Whilst individual shares can be exceptionally volatile, big groups of shares across large numbers of companies tend to be less so. Why? Because when one company goes down, another will probably go up, balancing things out.
Here’s where “owning the world” comes in. If we could just own a bit of every company in the world, we’d be insulated from the fortunes of any single company, or even country. Instead, we’d just take a slice of the overall pie of global growth. Obviously there are times when the global economy as a whole takes a dip. On the other hand, if the whole global economy ever goes the way of Enron we’ll be too busy worrying about other stuff in the armageddon to even notice.
I hope we can agree that owning the world is a solid theory. But in practice it sounds like a lot of hard work, doesn’t it? Can you imagine how long it would take to buy shares across the whole world? Here’s the lucky bit: someone already did it for us. We can invest in a whole bunch of shares – getting the benefit of global diversification – through vehicles known as global index funds.
We’ve got options on specifics. The biggest game in town for index funds is Vanguard. Even Warren Buffett – the most famous stock investor in history – wants his wife to put their wealth in Vanguard funds when he dies. I’m not here to sell any particular option. If it’s good enough for Warren Buffett, though, it’s certainly good enough for me!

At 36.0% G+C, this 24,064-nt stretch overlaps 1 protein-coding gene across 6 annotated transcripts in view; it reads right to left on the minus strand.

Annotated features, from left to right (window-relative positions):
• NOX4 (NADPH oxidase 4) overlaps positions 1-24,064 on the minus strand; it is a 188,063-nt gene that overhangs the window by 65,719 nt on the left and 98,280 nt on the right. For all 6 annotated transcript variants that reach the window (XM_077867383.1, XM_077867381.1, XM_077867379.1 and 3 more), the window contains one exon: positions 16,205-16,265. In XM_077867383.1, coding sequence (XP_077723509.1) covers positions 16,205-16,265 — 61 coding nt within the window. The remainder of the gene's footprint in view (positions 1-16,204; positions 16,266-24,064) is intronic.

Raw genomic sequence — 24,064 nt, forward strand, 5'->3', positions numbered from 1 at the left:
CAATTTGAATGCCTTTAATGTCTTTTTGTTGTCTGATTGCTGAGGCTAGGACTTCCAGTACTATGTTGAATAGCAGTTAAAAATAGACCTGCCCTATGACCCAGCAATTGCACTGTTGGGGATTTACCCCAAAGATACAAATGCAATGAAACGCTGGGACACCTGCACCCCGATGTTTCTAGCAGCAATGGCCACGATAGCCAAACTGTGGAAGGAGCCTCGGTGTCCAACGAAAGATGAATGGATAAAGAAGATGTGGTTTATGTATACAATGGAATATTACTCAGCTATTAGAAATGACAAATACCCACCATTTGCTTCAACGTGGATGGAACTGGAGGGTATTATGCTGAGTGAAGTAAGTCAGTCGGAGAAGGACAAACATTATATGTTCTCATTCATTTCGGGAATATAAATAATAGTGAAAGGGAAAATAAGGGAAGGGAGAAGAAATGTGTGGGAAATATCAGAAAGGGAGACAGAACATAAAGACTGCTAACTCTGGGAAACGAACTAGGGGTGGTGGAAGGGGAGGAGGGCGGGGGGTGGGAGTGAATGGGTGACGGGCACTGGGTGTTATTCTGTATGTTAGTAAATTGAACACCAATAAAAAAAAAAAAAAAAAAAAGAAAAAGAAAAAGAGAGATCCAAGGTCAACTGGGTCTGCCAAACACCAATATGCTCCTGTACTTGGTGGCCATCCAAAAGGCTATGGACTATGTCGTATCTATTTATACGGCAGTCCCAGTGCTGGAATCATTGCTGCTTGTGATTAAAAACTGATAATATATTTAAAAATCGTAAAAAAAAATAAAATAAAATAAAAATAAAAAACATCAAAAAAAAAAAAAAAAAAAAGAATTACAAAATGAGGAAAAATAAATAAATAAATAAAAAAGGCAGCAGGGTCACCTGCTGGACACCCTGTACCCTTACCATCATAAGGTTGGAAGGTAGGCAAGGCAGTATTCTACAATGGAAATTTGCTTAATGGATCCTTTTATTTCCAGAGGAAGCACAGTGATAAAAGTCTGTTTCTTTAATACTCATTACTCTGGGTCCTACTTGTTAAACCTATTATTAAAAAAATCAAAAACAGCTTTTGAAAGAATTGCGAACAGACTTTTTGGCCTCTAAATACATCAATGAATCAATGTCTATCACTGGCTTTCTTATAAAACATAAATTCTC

What are your main concerns about investing? Have you already started? Would you consider global index funds?
It’s a fact: even as many millenials resign themselves to a life of renting, most of us are still obsessed with dreams of bricks and mortar. In many parts of the world, millenials have grown up with house prices that only ever seem to go in one direction: up. This feeds into a general idea that home ownership is a golden goose, and many of us feel a pressure to hurry – bordering on panic – in order to get on the “property ladder” before it’s too late.
In our enthusiasm, though, we forget that buying a house is a massive financial decision. For most of us, it’s the biggest purchase we’ll ever make. So it’s surprising that the question of whether or not it’s even a good idea to buy a house is often considered less than where to go on holiday next year.